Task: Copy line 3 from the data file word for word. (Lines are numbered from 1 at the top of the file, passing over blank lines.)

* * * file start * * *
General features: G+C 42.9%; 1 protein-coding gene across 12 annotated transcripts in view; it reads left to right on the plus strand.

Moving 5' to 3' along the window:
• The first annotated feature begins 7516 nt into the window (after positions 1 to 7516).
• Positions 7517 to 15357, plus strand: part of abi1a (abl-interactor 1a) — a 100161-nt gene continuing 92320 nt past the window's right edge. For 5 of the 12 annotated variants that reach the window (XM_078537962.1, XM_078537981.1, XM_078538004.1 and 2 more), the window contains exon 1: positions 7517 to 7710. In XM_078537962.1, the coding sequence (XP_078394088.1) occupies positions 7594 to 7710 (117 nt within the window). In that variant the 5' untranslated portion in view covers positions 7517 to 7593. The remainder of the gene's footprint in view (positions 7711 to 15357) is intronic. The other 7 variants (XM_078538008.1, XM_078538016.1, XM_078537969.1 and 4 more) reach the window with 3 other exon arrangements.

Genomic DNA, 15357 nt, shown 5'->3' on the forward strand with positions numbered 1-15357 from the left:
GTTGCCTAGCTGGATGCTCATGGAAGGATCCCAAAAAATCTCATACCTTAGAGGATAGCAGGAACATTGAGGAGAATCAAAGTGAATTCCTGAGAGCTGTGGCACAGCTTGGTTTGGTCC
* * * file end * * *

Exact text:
• The first annotated feature begins 7516 nt into the window (after positions 1 to 7516).